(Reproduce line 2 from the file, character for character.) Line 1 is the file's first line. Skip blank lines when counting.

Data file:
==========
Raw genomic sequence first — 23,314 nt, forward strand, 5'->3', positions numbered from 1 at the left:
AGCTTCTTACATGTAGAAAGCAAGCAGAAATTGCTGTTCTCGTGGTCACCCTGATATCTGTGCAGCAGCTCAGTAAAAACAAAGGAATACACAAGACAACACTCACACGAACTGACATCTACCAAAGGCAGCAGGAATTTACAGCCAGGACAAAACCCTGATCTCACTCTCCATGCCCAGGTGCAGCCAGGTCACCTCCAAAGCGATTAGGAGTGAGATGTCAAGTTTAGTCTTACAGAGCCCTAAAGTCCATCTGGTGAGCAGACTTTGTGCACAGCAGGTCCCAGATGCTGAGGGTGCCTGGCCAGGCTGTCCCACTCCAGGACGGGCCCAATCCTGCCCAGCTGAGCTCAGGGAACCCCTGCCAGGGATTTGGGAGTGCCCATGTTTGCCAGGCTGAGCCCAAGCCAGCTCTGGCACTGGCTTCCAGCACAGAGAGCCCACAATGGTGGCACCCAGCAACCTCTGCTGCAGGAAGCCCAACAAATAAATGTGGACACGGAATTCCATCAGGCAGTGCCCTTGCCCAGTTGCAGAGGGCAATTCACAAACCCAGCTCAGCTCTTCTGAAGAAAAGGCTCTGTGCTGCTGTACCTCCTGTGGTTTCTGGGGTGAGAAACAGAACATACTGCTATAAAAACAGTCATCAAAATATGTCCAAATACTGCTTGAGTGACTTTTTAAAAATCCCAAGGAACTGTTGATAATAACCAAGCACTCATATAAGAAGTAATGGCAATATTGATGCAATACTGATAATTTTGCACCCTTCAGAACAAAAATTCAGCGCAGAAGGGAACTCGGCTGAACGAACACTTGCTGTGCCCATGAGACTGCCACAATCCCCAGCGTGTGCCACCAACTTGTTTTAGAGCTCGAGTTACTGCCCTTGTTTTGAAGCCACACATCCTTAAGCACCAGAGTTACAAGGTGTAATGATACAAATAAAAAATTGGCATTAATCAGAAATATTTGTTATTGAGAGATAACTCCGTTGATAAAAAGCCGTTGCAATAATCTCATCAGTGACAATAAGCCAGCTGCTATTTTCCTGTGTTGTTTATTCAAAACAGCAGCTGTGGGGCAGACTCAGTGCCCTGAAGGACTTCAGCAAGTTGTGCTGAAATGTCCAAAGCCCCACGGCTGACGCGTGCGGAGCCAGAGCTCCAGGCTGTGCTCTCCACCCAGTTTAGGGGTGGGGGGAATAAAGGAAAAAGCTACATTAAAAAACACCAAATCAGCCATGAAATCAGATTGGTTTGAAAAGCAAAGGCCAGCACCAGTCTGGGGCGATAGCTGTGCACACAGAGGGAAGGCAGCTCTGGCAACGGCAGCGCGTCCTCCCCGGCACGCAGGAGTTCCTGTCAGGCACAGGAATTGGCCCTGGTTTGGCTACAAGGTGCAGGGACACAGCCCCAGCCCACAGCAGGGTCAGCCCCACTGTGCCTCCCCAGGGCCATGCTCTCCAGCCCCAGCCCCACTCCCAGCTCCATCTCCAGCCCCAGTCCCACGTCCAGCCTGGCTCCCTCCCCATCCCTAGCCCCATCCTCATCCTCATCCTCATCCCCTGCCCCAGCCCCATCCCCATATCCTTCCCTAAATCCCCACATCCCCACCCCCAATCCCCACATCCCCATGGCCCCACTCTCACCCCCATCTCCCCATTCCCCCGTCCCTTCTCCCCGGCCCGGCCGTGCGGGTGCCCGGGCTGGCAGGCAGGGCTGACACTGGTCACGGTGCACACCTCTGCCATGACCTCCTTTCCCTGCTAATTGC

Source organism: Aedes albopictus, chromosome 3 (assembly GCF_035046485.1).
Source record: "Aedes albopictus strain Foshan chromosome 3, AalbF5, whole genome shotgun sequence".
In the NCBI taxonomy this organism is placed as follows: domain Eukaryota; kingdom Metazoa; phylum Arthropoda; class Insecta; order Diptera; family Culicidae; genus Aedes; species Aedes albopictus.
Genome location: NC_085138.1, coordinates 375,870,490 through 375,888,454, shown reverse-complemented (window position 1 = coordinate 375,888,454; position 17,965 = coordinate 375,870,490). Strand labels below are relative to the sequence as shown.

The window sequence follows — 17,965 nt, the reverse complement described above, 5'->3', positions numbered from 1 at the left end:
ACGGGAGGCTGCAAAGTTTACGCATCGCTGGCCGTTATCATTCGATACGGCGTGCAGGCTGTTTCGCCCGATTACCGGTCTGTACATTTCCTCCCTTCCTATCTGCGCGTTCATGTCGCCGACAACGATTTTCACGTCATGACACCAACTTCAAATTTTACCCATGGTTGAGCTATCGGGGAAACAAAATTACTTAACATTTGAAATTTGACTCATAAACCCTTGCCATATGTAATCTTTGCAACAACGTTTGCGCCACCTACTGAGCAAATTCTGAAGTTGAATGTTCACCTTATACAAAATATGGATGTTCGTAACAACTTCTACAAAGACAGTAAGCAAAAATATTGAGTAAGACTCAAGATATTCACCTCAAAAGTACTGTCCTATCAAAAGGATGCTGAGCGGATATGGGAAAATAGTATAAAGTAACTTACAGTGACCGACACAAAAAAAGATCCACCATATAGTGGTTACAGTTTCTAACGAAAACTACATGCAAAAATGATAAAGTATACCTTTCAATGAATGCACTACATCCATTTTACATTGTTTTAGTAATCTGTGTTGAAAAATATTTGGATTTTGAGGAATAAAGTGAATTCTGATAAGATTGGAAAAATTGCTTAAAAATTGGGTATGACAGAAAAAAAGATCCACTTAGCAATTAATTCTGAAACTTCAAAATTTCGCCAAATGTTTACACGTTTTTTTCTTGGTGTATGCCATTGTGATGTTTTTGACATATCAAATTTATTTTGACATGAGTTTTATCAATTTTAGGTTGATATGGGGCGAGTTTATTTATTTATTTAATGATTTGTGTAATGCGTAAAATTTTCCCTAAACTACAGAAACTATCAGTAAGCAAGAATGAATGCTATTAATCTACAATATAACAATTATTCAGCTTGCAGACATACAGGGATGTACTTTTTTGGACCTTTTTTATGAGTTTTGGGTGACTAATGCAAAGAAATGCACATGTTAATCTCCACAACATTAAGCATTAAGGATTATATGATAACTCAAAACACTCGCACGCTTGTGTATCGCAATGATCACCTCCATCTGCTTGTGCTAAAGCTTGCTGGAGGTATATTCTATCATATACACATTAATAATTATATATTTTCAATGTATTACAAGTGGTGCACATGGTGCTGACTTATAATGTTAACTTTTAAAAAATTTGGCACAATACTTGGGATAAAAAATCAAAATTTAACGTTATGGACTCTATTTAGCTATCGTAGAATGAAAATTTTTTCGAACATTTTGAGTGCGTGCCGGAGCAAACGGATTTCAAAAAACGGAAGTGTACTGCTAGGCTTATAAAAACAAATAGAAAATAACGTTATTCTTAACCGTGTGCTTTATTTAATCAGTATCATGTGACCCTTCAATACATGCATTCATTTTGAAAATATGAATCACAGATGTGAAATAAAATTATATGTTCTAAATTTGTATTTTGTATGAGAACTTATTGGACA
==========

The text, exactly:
AGCTTCTTACATGTAGAAAGCAAGCAGAAATTGCTGTTCTCGTGGTCACCCTGATATCTGTGCAGCAGCTCAGTAAAAACAAAGGAATACACAAGACAACACTCACACGAACTGACATCTACCAAAGGCAGCAGGAATTTACAGCCAGGACAAAACCCTGATCTCACTCTCCATGCCCAGGTGCAGCCAGGTCACCTCCAAAGCGATTAGGAGTGAGATGTCAAGTTTAGTCTTACAGAGCCCTAAAGTCCATCTGGTGAGCAGACTTTGTGCACAGCAGGTCCCAGATGCTGAGGGTGCCTGGCCAGGCTGTCCCACTCCAGGACGGGCCCAATCCTGCCCAGCTGAGCTCAGGGAACCCCTGCCAGGGATTTGGGAGTGCCCATGTTTGCCAGGCTGAGCCCAAGCCAGCTCTGGCACTGGCTTCCAGCACAGAGAGCCCACAATGGTGGCACCCAGCAACCTCTGCTGCAGGAAGCCCAACAAATAAATGTGGACACGGAATTCCATCAGGCAGTGCCCTTGCCCAGTTGCAGAGGGCAATTCACAAACCCAGCTCAGCTCTTCTGAAGAAAAGGCTCTGTGCTGCTGTACCTCCTGTGGTTTCTGGGGTGAGAAACAGAACATACTGCTATAAAAACAGTCATCAAAATATGTCCAAATACTGCTTGAGTGACTTTTTAAAAATCCCAAGGAACTGTTGATAATAACCAAGCACTCATATAAGAAGTAATGGCAATATTGATGCAATACTGATAATTTTGCACCCTTCAGAACAAAAATTCAGCGCAGAAGGGAACTCGGCTGAACGAACACTTGCTGTGCCCATGAGACTGCCACAATCCCCAGCGTGTGCCACCAACTTGTTTTAGAGCTCGAGTTACTGCCCTTGTTTTGAAGCCACACATCCTTAAGCACCAGAGTTACAAGGTGTAATGATACAAATAAAAAATTGGCATTAATCAGAAATATTTGTTATTGAGAGATAACTCCGTTGATAAAAAGCCGTTGCAATAATCTCATCAGTGACAATAAGCCAGCTGCTATTTTCCTGTGTTGTTTATTCAAAACAGCAGCTGTGGGGCAGACTCAGTGCCCTGAAGGACTTCAGCAAGTTGTGCTGAAATGTCCAAAGCCCCACGGCTGACGCGTGCGGAGCCAGAGCTCCAGGCTGTGCTCTCCACCCAGTTTAGGGGTGGGGGGAATAAAGGAAAAAGCTACATTAAAAAACACCAAATCAGCCATGAAATCAGATTGGTTTGAAAAGCAAAGGCCAGCACCAGTCTGGGGCGATAGCTGTGCACACAGAGGGAAGGCAGCTCTGGCAACGGCAGCGCGTCCTCCCCGGCACGCAGGAGTTCCTGTCAGGCACAGGAATTGGCCCTGGTTTGGCTACAAGGTGCAGGGACACAGCCCCAGCCCACAGCAGGGTCAGCCCCACTGTGCCTCCCCAGGGCCATGCTCTCCAGCCCCAGCCCCACTCCCAGCTCCATCTCCAGCCCCAGTCCCACGTCCAGCCTGGCTCCCTCCCCATCCCTAGCCCCATCCTCATCCTCATCCTCATCCCCTGCCCCAGCCCCATCCCCATATCCTTCCCTAAATCCCCACATCCCCACCCCCAATCCCCACATCCCCATGGCCCCACTCTCACCCCCATCTCCCCATTCCCCCGTCCCTTCTCCCCGGCCCGGCCGTGCGGGTGCCCGGGCTGGCAGGCAGGGCTGACACTGGTCACGGTGCACACCTCTGCCATGACCTCCTTTCCCTGCTAATTGC